When you are buying a house, at some point your lawyer will have a conversation with you about whether you want to take out a title insurance policy. Unless you have recently purchased a house, you may not be familiar with title insurance and whether you should obtain it. While your lawyer will discuss the options with you, the below information will also help you to make an informed choice.
What is title insurance?
Title insurance is an insurance policy that protects your ownership to your property. If an issue arises, your title insurer will protect you from financial losses related to covered risks, as well as associated legal fees. In most cases, you will obtain both an owner’s policy and a lender’s policy so that both you and your lender are protected from any title problems. While title insurance is not mandatory in Ontario, your lender will likely require that you have either a title insurance policy or a solicitor’s opinion on title.
Title insurance is available for a one-time premium that insures your ownership interest in the property for as long as you or your heirs own the property. The amount of insurance is usually the purchase price of the property, but this will increase as the value of the property increases up to a maximum of 200%.
What is covered?
To protect your ownership of your property, title insurance coverage typically includes issues such as unpaid utilities or property taxes from prior owners, someone else claiming an interest in your property, encroachments onto or from adjoining properties, existing liens again the title, lack of legal access to the property, violations in municipal regulations, title fraud, and deficiencies on title. For a risk to be covered, other than title fraud, it generally needs to have existed prior to the policy date.
Unfortunately, title insurance will not tell you whether the property complies with municipal setbacks or whether any renovations were completed in accordance with municipal building/zoning regulations. Furthermore, title insurance also excludes from coverage issues involving wandering fences, improperly installed wells, environmental concerns, tenancy issues, water potability, structural issues, or problems you were aware of prior to closing (among other exclusions). If you have specific concerns relating to these issues, you should speak with your lawyer about additional due diligence.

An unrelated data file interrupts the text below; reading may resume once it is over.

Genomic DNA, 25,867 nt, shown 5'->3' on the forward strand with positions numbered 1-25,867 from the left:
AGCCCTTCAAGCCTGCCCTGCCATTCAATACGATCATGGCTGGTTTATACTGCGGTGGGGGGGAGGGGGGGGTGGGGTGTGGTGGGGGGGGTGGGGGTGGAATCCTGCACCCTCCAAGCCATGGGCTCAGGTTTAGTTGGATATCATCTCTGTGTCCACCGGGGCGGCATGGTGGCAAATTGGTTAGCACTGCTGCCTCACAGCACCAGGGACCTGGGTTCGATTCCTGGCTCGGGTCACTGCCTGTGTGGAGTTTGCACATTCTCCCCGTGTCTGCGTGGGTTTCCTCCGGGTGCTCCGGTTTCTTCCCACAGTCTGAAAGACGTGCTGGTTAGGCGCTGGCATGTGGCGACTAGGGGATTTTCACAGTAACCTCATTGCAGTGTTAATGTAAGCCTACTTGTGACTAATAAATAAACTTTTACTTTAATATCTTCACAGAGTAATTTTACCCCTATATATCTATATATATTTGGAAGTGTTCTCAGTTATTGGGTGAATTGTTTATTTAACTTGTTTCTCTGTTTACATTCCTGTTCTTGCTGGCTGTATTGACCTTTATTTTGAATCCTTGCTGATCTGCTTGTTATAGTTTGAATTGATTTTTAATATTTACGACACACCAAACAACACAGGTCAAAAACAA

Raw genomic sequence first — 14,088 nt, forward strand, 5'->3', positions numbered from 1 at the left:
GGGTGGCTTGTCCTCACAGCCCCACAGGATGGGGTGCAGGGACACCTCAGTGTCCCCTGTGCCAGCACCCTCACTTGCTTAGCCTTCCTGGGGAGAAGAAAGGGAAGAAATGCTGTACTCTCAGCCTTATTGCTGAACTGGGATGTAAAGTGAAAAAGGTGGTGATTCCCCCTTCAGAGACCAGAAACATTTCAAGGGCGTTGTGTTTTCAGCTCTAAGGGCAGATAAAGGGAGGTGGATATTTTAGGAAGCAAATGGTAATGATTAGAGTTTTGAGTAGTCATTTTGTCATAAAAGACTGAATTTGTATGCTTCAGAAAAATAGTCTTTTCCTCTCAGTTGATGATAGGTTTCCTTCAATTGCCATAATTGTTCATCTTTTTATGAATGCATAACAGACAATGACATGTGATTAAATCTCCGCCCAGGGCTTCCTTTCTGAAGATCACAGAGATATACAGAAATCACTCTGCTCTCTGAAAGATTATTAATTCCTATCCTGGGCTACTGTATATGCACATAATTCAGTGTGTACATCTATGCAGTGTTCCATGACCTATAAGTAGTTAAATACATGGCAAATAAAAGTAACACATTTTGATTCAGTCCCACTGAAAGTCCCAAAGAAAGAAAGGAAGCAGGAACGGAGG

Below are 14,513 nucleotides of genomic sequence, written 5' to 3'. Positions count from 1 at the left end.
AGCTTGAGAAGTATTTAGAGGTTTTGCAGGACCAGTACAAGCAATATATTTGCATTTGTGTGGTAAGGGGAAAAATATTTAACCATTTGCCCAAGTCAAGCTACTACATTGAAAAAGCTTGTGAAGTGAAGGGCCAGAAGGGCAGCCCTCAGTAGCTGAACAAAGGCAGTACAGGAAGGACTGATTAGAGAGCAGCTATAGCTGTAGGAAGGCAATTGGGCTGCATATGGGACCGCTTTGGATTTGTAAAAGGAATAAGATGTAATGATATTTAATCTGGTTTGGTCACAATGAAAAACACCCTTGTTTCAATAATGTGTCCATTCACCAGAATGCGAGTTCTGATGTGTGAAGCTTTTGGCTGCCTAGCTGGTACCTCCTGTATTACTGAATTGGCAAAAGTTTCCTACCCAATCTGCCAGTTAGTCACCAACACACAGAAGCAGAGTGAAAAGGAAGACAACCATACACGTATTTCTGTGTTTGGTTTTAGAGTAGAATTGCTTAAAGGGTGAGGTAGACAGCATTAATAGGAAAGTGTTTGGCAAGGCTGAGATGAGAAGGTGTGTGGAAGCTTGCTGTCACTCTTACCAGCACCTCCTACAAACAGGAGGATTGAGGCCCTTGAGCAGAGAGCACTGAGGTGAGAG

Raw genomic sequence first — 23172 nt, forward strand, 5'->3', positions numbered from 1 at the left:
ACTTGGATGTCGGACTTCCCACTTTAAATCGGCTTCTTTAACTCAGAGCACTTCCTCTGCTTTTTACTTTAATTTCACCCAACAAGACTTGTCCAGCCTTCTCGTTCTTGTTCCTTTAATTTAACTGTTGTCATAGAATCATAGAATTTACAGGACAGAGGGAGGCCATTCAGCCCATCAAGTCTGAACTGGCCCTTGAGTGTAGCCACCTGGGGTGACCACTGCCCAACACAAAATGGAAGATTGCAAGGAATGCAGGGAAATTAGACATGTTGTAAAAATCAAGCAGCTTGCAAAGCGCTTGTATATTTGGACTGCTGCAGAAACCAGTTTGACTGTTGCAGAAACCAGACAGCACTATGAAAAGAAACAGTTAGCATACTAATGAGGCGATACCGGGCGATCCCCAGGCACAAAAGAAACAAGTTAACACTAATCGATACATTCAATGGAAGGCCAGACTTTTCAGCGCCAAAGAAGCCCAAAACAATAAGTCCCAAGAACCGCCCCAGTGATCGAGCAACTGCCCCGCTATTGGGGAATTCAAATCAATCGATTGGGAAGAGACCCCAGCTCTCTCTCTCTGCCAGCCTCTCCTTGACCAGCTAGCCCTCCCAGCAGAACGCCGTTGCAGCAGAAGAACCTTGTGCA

These examples of coverage are not exhaustive, and you should always review your title insurance policy to confirm the extent of coverage.
What is the alternative?
The alternative to title insurance is a solicitor’s opinion on title. This option requires a number of costly “off-title” searches including, but not limited to, building and zoning compliance (to confirm the property is properly zoned and proper permits and inspections were obtained), property taxes, and water/sewer (to confirm there are no account arrears). In addition to these costly searches, you will also require an up-to-date survey for the property. The cost of a survey typically starts at $1,500. and increases depending on the size and complexity of the property involved. The searches and survey can take weeks/months to finalize and usually cost a couple thousand dollars.
Which option is better?
In most residential purchases, title insurance is the preferred choice as it is a cost-effective alternative to ordering off-title searches and obtaining a survey. The cost of title insurance is dependent on your purchase price. For example, if you are buying a $500,000 home, you will likely spend $400 to $500 on a title insurance policy.
The cost of the searches, additional legal fees, and time required to receive search responses when completing an opinion on title are usually enough for clients to opt for title insurance. The added protection against title fraud also makes title insurance an attractive option. For the most part, title insurance covers you for issues that would have come up if you had performed the off-title searches.
One downside to title insurance is that since the off-title searches are not performed, you do not know whether issues exist and they cannot be fixed prior to closing; you simply have coverage for financial implications if a covered risk rears its head.
Your lawyer will be able to help you determine which option is right for you depending on your specific circumstances.
This blog post was written by Colleen Rhodes, a past member of the Real Estate team.